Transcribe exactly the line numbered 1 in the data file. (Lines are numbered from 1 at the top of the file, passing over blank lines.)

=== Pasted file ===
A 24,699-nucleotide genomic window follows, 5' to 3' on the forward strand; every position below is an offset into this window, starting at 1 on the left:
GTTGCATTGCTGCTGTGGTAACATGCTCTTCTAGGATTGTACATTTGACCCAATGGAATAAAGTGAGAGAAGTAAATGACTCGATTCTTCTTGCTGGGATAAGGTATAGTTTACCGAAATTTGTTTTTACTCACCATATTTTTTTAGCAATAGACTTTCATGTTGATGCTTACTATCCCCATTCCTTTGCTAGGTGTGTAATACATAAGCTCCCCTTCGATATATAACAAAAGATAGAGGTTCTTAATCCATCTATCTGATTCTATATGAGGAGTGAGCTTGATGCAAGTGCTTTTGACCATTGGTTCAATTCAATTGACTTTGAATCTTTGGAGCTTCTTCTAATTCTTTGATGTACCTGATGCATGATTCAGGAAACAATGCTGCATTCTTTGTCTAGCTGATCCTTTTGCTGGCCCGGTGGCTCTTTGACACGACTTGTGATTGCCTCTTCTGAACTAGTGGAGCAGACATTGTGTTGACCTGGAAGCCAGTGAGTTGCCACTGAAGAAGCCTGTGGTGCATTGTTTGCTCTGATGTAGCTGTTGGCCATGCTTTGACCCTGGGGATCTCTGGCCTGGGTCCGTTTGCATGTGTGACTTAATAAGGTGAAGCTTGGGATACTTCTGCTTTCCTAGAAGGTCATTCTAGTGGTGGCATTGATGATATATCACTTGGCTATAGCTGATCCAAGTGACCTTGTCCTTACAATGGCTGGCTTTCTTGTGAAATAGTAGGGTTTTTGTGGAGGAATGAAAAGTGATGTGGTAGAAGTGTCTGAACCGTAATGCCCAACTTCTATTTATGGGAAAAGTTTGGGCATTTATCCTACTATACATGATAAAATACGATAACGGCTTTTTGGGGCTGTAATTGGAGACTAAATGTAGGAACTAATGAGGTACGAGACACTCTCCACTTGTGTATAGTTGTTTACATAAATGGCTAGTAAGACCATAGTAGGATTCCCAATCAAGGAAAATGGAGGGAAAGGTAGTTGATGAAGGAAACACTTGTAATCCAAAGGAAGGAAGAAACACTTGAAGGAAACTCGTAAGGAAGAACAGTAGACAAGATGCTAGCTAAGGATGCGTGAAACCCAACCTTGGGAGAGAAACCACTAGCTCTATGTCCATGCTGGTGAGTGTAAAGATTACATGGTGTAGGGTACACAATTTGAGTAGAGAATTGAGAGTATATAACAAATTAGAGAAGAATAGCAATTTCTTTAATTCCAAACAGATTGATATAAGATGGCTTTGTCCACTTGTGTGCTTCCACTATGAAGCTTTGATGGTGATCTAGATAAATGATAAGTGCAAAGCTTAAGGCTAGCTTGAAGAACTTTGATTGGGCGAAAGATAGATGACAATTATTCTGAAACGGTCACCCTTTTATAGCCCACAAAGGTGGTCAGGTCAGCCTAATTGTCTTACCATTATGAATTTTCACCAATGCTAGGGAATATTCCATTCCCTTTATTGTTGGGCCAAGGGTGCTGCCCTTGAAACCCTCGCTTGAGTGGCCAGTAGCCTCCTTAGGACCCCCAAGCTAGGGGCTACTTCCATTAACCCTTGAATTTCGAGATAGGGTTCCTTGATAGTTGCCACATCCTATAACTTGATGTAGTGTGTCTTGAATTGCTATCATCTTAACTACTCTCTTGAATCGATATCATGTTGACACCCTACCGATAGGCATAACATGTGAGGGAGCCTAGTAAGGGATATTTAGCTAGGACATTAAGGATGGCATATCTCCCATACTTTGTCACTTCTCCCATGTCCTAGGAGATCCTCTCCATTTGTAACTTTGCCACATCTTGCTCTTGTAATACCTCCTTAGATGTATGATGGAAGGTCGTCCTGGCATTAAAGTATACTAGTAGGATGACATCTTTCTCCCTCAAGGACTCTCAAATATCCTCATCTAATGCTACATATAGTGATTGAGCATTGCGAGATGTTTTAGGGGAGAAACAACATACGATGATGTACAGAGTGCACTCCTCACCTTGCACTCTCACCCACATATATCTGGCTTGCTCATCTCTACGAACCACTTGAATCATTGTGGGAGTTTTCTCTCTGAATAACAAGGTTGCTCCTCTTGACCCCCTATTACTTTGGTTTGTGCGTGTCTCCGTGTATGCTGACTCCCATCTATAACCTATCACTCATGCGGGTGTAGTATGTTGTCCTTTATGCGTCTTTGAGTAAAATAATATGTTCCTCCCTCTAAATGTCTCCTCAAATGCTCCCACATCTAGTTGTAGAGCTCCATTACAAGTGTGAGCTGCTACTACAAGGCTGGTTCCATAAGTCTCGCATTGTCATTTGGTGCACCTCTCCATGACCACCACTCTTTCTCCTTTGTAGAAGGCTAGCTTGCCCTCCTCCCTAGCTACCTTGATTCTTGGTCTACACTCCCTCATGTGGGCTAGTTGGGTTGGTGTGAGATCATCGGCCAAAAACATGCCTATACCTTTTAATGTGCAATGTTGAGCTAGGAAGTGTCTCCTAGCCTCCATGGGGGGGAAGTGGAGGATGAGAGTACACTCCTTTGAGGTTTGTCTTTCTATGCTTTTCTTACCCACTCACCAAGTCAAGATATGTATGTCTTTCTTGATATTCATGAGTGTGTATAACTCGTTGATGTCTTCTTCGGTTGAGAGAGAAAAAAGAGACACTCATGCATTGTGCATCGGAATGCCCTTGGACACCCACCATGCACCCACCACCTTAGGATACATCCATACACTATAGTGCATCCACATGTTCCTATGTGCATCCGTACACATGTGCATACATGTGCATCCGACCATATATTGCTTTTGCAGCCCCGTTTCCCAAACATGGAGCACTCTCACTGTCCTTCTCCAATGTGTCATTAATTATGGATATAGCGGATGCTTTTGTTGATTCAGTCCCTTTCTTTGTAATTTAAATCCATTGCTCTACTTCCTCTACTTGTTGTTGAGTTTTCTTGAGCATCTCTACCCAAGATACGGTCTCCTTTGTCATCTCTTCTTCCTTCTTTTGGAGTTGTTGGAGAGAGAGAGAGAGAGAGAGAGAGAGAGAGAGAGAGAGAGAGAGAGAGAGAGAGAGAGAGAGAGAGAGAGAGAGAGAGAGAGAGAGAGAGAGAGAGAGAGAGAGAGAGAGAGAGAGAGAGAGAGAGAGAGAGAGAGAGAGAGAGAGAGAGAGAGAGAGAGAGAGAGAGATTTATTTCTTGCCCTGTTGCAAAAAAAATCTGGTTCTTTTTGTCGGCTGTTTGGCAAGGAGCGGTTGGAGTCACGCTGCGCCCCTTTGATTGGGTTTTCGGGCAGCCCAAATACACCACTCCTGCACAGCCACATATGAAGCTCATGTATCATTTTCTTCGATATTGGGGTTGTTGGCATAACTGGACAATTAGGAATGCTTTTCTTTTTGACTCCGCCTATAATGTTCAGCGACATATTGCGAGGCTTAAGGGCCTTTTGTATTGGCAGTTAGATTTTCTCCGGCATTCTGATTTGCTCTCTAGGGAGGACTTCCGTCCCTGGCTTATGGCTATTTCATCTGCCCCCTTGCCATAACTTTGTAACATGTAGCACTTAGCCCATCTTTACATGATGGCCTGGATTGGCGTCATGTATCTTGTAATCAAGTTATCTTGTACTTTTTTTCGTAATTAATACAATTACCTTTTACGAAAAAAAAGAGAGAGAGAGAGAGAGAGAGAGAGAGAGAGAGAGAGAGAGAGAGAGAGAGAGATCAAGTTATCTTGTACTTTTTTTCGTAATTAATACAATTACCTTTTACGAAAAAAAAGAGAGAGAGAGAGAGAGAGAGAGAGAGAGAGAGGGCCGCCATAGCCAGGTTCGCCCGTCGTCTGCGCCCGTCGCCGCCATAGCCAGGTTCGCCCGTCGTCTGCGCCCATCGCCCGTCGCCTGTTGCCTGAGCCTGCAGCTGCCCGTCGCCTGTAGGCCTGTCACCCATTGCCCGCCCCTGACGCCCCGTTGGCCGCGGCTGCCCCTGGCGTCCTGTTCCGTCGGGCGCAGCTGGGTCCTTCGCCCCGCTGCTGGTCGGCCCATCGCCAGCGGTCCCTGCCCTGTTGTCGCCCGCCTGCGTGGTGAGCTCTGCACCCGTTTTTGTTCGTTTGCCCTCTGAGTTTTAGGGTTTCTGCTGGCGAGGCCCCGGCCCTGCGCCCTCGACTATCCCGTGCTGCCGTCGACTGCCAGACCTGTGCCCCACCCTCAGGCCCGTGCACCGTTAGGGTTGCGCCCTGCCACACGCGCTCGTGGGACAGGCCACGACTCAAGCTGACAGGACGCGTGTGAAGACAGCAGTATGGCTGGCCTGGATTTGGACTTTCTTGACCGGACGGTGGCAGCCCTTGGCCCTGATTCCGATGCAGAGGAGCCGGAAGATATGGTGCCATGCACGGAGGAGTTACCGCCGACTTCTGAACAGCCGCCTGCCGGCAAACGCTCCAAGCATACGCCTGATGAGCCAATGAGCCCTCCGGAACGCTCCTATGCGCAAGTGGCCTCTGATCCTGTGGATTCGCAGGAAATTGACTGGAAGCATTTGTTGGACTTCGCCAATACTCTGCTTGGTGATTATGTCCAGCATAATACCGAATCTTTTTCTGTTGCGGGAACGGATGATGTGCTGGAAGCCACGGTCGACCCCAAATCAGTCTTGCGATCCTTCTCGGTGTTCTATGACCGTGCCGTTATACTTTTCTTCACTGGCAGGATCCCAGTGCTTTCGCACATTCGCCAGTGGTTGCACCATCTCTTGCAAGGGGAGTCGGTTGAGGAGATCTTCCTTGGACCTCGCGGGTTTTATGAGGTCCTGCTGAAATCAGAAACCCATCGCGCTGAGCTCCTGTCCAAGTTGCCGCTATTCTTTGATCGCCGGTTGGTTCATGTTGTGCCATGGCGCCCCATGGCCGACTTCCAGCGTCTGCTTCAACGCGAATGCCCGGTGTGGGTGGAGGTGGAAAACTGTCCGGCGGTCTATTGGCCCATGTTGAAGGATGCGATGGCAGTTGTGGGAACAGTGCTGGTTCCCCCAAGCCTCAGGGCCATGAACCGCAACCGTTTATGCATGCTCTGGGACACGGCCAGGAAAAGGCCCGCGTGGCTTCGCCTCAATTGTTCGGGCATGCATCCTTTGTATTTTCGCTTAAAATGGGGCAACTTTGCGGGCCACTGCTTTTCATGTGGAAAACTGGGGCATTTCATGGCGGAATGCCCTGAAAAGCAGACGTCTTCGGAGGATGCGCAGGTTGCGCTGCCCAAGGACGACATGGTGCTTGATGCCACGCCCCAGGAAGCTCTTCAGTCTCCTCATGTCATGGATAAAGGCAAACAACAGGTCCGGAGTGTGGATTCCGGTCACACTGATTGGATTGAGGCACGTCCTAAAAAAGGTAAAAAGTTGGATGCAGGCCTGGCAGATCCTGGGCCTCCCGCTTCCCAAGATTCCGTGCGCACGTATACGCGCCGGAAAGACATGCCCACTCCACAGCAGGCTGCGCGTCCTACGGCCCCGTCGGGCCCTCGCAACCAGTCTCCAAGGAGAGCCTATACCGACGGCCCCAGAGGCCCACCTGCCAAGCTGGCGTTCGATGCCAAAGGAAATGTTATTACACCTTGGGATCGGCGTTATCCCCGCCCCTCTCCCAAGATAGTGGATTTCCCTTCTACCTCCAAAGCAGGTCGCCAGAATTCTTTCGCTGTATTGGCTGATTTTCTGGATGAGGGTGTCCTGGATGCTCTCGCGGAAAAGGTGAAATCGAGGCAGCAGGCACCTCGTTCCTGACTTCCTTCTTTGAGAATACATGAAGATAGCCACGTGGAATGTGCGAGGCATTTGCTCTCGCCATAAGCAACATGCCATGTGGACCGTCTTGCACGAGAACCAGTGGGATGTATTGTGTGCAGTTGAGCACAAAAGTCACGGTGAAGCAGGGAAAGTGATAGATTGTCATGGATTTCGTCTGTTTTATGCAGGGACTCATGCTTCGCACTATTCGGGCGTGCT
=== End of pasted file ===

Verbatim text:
A 24,699-nucleotide genomic window follows, 5' to 3' on the forward strand; every position below is an offset into this window, starting at 1 on the left: